Overall, directing the play was a blast and I would do it again in a heartbeat. In the end, my cast came together and produced a wonderful show. There is something addicting about directing…once you direct one, you want to do it again. I would definitely enjoy directing another show if the opportunity presents itself. I would also encourage anyone who likes acting to give it a try. It will give you a different perspective and possibly make you a better actor.

March 14, 2013 at 2:20 pm 4 comments

Perspectives on the Penguin Plunge

Ben TownleyWilliston Central School Penguin Plunge Team

Have you ever thought about jumping into an ice cold lake in the winter?  27 students and parents from our school jumped into frozen Lake Champlain on February 2, 2013.  We raised $10,221 for Special Olympics Vermont and also raised $600 for our Unified Sports Programs (Bocce and Snowshoeing.) There were new plungers and many who returned from prior years to take the plunge.

My first time doing the Penguin Plunge was in 2011 on my 13th birthday.  I had a great time turning into an icicle!  The first year I wore a black mullet wig into the lake because I thought it would keep my ears warm. After plunging, I asked my Mom this really weird question, “Can I do this every single day?”  Mom said, “No, but you can plunge again next year.”  I’ve plunged every year since then and hope to for many more years.

Now try to imagine what jumping into a frozen lake would feel like!  It takes about 10 seconds from the Staging tent to getting into the lake. When I went under I felt like I just suffered a non-electrical stun right through my body!  I could walk, but I felt like my legs were made out of cement!  It takes a little longer getting back to the changing tent, which is heated.  For the last 3 years, I was the 3rd to last person out.  I love the feeling of the ice cold water!!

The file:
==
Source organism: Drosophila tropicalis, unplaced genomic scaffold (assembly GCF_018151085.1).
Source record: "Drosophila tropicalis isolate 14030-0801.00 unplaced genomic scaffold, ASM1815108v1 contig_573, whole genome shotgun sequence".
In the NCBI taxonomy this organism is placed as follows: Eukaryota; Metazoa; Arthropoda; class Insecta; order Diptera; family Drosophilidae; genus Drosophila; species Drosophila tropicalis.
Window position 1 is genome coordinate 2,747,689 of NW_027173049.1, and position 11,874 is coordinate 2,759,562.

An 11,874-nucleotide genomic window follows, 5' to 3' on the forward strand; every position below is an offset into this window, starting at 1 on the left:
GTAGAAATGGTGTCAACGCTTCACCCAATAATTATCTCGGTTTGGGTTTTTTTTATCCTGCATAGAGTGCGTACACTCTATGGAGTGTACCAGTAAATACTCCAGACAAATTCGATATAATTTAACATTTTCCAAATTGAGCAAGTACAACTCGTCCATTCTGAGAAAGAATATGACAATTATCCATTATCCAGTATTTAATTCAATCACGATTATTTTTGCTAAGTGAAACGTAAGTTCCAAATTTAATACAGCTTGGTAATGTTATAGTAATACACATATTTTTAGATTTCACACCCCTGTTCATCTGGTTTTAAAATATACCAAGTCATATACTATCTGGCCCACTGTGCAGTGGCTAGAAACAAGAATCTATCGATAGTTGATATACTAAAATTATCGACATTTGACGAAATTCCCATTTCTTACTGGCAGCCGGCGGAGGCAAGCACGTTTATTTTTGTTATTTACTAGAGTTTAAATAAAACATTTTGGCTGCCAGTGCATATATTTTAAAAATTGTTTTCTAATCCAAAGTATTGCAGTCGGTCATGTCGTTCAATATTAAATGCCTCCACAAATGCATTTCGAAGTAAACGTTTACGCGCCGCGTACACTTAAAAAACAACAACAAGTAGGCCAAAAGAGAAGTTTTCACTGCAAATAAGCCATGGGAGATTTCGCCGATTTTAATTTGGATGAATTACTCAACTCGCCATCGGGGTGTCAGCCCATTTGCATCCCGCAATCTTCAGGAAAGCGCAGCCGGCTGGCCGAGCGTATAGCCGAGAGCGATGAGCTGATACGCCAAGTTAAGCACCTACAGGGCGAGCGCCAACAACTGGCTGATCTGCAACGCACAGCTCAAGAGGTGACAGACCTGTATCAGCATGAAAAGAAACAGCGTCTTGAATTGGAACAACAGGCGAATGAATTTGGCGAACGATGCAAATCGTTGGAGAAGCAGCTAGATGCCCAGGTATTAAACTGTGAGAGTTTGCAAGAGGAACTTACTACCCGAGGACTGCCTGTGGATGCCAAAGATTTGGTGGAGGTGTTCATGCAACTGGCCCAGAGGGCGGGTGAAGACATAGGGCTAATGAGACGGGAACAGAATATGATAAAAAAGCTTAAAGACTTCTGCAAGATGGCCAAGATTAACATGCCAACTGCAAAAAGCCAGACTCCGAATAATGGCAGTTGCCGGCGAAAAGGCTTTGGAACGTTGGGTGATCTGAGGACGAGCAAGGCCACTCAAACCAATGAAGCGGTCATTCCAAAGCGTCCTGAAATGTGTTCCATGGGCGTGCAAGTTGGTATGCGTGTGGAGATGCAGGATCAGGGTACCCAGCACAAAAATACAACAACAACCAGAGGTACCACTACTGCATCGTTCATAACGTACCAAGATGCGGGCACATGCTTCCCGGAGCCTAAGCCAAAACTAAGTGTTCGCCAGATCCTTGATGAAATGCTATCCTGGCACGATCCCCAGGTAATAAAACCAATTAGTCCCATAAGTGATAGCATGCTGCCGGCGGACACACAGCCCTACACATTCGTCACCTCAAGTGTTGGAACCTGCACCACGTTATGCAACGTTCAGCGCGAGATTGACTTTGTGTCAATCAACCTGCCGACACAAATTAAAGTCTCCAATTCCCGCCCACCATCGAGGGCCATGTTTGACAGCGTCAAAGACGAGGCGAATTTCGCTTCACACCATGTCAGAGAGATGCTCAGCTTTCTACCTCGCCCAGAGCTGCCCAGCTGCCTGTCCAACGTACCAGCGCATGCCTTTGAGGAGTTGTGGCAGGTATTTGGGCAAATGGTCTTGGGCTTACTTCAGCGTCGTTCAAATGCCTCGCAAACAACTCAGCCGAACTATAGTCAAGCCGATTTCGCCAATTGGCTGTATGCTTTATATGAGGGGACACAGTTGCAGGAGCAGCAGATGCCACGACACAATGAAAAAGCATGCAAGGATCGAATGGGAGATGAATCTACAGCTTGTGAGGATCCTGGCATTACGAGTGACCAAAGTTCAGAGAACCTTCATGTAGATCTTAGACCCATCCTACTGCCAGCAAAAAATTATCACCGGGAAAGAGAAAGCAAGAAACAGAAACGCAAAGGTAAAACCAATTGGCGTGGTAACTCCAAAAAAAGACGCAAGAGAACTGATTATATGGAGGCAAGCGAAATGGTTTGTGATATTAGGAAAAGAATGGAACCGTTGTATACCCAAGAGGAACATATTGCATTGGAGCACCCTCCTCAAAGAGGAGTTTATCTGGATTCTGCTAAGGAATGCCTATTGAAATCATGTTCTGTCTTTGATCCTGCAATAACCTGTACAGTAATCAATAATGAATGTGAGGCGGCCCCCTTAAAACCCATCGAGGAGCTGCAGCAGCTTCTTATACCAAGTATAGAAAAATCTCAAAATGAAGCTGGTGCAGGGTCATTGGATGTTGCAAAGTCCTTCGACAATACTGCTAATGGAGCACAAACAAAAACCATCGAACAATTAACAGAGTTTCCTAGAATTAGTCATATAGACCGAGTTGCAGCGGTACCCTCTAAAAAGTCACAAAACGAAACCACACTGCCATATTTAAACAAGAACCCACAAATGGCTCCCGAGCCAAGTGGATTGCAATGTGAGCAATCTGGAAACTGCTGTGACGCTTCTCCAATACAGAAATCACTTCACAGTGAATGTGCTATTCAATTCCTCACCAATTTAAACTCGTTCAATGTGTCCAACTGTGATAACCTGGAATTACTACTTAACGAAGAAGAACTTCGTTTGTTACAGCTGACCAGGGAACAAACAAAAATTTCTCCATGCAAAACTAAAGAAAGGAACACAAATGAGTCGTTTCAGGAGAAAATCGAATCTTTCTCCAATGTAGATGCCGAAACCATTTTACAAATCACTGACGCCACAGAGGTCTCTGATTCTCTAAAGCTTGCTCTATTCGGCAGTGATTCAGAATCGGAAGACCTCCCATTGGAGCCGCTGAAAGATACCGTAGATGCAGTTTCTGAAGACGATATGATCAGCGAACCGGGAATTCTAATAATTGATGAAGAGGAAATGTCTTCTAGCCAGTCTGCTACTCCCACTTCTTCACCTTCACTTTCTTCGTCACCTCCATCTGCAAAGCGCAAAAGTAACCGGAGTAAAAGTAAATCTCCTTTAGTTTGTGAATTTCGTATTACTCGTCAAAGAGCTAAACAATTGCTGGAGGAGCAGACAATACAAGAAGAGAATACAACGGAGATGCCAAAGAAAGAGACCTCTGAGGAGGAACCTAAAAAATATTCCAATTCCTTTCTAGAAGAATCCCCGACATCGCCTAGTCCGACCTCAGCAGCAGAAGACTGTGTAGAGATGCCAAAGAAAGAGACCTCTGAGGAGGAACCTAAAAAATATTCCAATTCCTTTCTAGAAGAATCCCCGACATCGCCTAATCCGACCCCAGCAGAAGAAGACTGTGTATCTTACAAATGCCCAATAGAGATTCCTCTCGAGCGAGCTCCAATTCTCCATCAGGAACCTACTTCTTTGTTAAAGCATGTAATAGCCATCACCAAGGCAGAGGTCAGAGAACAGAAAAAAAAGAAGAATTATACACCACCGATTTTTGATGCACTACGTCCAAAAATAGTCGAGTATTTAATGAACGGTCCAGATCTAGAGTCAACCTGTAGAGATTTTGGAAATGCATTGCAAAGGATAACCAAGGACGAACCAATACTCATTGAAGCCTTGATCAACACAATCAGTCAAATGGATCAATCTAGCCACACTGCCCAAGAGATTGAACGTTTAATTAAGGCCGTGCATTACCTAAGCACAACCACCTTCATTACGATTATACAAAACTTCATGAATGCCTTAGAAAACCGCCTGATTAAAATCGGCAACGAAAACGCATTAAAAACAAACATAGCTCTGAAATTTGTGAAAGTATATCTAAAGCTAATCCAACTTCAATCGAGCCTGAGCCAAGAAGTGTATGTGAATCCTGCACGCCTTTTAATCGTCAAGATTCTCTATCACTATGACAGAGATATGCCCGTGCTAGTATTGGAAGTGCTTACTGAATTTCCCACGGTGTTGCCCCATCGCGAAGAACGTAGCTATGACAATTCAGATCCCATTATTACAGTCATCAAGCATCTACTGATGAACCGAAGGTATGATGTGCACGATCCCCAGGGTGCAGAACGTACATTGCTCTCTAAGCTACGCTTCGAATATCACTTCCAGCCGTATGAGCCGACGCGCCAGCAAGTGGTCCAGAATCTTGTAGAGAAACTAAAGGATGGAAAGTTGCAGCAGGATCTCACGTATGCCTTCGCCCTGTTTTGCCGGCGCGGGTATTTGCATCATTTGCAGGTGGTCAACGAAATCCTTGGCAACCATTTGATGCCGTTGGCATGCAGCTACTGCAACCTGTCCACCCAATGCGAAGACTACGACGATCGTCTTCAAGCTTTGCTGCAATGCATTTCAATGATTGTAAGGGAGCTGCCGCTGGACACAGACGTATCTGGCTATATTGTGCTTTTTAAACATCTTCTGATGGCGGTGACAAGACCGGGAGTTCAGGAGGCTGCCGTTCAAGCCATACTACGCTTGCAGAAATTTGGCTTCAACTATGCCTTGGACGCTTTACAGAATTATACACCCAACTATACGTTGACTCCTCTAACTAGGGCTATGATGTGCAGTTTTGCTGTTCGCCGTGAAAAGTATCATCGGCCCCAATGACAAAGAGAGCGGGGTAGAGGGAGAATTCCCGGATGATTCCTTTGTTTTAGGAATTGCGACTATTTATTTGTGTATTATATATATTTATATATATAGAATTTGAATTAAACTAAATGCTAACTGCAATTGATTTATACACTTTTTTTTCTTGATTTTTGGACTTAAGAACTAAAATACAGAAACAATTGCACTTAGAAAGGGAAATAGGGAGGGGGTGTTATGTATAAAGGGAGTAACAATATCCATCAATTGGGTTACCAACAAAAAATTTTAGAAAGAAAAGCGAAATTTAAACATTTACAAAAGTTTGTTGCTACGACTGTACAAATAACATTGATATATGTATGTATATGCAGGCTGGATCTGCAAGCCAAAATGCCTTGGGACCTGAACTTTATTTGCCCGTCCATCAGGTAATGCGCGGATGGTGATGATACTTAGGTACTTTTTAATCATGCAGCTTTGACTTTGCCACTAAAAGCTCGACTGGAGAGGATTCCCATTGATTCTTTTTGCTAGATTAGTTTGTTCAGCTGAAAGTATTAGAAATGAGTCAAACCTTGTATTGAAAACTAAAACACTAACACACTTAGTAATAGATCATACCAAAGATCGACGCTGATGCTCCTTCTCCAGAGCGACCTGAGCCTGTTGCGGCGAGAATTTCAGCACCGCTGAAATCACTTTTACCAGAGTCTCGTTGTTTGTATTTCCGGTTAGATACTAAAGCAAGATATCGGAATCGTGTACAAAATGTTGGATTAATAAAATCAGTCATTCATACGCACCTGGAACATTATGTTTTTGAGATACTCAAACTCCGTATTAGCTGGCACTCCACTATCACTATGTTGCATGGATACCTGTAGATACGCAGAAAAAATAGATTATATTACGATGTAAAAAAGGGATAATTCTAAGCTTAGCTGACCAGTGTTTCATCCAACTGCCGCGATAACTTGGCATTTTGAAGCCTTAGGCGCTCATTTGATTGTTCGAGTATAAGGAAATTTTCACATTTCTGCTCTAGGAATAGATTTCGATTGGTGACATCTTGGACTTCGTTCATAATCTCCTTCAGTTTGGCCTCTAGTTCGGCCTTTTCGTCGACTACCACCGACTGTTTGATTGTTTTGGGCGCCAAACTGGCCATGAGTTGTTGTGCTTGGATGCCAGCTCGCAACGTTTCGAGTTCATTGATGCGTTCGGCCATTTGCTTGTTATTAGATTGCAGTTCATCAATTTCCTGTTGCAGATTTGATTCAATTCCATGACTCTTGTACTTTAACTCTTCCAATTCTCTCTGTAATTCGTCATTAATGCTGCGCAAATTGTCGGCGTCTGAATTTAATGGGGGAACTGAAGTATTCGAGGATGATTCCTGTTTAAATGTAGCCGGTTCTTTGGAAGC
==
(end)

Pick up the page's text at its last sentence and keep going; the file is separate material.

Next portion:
I’m hoping more WCS staff and students will consider joining the Williston Central School Plunge Team next year!!  Congratulations to this year’s Williston Central School Plunge team!! Great job!!

Meghan Eustace

Brutal wind, freezing weather, ice everywhere, snow. This sounds like the Arctic right? Well actually, it’s the Burlington Waterfront in the beginning of February. Imagine running in the 30 degree water during the winter.  Sounds crazy, right? Well about 1,000 people or more decided it would be a fun idea to run into the water, me being one of them. I was a part of the Williston Central School Penguin Plunge team. We raised money for our Unified Sports team. This experience is one I am sure not to forget.  I only went into the water a little above my knees, but it still was the coldest I have ever been. Right when you run into the water you cannot feel your body, it’s very very cold. No matter how cold the water was, I still had a really great time. The experience is breathtaking; it’s a rush of nerves and excitement. Most people have no problem running right in, and even dive into the ice water; I was a little different going in. I hesitated at first, and then ran in! Remember, think again when you you don’t go into a cold pool, because trust me, there is colder water you could be swimming in!